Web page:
From the Office and Backyard to the Road, Boat, or Plane–Backstories and
Side Stories While on Assignment. Updates on Personal Projects, Too.




During the Charleston Wine + Food Festival earlier this month,  Peter Frank Edwards and I met with chef Sean Brock at the Husk Bar on Saturday (before it opened for the day) and ended up spending one of my favorite hours of the weekend. PFE is doing the photography for Sean’s upcoming book (images are looking incredible), and Sean had arranged for Julian Van Winkle of the Old Rip Van Winkle Distillery to stop by to be in a photo.

When Julian walked into the narrow Queen Street single house-turned bar, the only light was that coming in the windows on the sleepy, cloudy afternoon (day three of the fest). We’d all been talking, and Sean was behind the bar pulling a knife across the two-year aged Edwards’ ham to cut thin slices to set out for everyone on a wooden board. PFE and I sipped whiskeys along with Tyler Brown (the exec chef at the Capitol Grille, Nashville), who was also in town for the festival and happened to stop by. Julian took in the quiet scene and declared, “Ham and whiskey. My happy place.”

After settling in, the Kentucky Bourbon man demonstrated how to make a couple of his Rye and Bourbon “Vanhattans” and we all had a taste… not too sweet with a splash of Antica vermouth. After that, he poured a 10-year Rip Van Winkle with a wide twist of orange peel and single chunk of ice.”It’s like an automatic Old-Fashioned,” he said after a satisfied swig.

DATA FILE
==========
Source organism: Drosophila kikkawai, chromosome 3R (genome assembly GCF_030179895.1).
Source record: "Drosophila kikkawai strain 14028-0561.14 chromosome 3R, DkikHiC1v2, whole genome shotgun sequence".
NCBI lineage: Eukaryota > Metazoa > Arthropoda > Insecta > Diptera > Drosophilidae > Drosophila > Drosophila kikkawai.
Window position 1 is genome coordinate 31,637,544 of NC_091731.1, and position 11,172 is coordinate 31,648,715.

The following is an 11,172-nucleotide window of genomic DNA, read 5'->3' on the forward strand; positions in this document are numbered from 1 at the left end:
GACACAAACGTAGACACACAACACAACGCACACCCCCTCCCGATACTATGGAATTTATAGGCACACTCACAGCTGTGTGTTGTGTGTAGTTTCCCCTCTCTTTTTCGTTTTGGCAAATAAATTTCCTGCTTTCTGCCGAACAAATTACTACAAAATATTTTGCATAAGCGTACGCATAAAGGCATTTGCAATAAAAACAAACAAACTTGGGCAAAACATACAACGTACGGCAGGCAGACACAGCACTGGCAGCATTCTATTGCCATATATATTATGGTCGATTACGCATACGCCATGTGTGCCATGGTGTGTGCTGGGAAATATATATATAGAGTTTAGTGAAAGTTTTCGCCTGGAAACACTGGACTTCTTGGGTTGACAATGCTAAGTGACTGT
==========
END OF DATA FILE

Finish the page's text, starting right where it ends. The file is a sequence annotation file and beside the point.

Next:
All the while, sharing plates showed up from the Husk kitchen next door, including a mound of fried beef tendon (puffed like pork rinds but lighter, and with a “Pop Rocks” crackle), fried dilly beans (couldn’t stop eating them), and hot drumsticks and wings of perfectly coated, Nashville-style hot chicken. Great day in the afternoon.

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Photo by Peter Frank Edwards: Tyler Brown, Julian Van Winkle, Sandy Lang, and Sean Brock at Husk Bar, Charleston, SC.

– Sandy Lang, March 2014


Frocks of cotton dyed in mud, rust and indigo float on hooks and hangers in the studio at 701 Center for Contemporary Art (Columbia, SC). I’m writing about Leigh Magar’s merging of art and fashion for an upcoming magazine feature about out her new collection, which officially opens as a gallery exhibit, working studio and shop at 7 p.m. tonight (March 18, 2014).